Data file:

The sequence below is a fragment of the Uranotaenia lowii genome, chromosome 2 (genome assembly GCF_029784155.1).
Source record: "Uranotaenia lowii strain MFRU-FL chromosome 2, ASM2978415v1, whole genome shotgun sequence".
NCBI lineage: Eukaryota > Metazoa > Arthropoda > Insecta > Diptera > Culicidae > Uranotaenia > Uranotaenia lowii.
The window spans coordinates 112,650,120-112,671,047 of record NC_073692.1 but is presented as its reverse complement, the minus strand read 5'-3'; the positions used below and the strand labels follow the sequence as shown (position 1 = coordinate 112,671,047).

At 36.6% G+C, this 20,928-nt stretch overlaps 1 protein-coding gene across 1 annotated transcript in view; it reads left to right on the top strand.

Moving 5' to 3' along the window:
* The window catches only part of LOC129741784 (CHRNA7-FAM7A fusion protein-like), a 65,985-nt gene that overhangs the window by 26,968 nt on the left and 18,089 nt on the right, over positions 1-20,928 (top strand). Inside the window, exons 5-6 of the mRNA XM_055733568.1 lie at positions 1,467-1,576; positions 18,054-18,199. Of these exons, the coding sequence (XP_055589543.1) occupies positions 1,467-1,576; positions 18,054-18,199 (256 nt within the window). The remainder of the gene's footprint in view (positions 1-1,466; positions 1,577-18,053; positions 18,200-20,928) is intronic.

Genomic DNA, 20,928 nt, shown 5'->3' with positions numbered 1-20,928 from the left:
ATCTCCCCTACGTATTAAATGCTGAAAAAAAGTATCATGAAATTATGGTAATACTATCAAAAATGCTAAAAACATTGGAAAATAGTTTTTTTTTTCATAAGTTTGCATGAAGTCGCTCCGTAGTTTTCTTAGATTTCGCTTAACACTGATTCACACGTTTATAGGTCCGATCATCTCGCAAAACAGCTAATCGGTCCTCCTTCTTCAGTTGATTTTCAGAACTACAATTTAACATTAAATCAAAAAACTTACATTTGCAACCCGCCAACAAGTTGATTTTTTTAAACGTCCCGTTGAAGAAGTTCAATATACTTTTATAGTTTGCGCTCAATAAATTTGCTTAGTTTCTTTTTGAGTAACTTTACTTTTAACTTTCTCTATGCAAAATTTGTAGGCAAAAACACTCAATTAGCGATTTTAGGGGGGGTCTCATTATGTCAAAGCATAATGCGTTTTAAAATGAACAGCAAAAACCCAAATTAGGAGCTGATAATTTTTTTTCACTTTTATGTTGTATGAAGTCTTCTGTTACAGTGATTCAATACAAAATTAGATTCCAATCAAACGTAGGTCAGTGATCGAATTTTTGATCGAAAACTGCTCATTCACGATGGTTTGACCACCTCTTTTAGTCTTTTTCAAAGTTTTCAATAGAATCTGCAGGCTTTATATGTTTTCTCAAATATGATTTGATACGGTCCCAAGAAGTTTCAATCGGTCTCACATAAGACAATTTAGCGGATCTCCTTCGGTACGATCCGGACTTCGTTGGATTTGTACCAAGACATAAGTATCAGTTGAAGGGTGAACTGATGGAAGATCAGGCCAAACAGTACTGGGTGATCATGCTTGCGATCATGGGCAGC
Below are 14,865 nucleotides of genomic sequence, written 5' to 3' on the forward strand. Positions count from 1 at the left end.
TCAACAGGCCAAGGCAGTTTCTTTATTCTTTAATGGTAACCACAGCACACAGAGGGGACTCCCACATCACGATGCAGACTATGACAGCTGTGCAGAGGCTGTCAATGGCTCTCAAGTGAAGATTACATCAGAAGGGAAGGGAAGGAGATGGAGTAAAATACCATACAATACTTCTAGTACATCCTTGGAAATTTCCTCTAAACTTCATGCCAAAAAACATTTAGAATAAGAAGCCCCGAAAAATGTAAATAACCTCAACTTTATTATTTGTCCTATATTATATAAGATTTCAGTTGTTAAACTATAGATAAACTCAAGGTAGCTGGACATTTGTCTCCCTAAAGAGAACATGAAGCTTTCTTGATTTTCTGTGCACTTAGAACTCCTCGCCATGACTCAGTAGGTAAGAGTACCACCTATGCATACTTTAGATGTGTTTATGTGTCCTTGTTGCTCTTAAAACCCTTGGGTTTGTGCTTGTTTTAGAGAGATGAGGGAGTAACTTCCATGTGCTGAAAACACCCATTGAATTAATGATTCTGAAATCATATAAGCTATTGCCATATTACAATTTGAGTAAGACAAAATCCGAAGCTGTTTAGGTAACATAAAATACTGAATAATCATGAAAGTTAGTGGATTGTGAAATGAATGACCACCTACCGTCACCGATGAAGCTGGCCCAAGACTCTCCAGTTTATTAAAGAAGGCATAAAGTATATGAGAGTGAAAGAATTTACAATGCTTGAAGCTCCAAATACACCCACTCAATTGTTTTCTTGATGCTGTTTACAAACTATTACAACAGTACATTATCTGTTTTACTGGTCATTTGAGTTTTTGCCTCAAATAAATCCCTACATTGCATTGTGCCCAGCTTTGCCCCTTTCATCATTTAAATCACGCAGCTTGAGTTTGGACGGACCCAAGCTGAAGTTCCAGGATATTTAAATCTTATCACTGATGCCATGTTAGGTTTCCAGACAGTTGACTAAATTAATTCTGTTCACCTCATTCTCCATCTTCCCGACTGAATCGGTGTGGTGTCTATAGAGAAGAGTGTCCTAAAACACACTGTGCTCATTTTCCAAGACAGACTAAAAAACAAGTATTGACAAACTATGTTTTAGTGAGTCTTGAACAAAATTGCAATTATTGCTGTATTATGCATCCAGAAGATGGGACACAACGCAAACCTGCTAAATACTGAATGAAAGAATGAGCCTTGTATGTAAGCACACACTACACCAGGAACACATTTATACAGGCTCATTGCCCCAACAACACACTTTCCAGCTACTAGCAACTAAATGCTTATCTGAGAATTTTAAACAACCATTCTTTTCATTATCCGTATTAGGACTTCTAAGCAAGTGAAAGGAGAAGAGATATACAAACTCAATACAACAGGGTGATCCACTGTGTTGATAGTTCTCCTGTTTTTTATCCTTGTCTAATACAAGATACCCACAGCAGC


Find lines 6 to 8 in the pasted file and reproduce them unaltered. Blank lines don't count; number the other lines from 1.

Moving 5' to 3' along the window:
* The window catches only part of LOC129741784 (CHRNA7-FAM7A fusion protein-like), a 65,985-nt gene that overhangs the window by 26,968 nt on the left and 18,089 nt on the right, over positions 1-20,928 (top strand). Inside the window, exons 5-6 of the mRNA XM_055733568.1 lie at positions 1,467-1,576; positions 18,054-18,199. Of these exons, the coding sequence (XP_055589543.1) occupies positions 1,467-1,576; positions 18,054-18,199 (256 nt within the window). The remainder of the gene's footprint in view (positions 1-1,466; positions 1,577-18,053; positions 18,200-20,928) is intronic.

Genomic DNA, 20,928 nt, shown 5'->3' with positions numbered 1-20,928 from the left: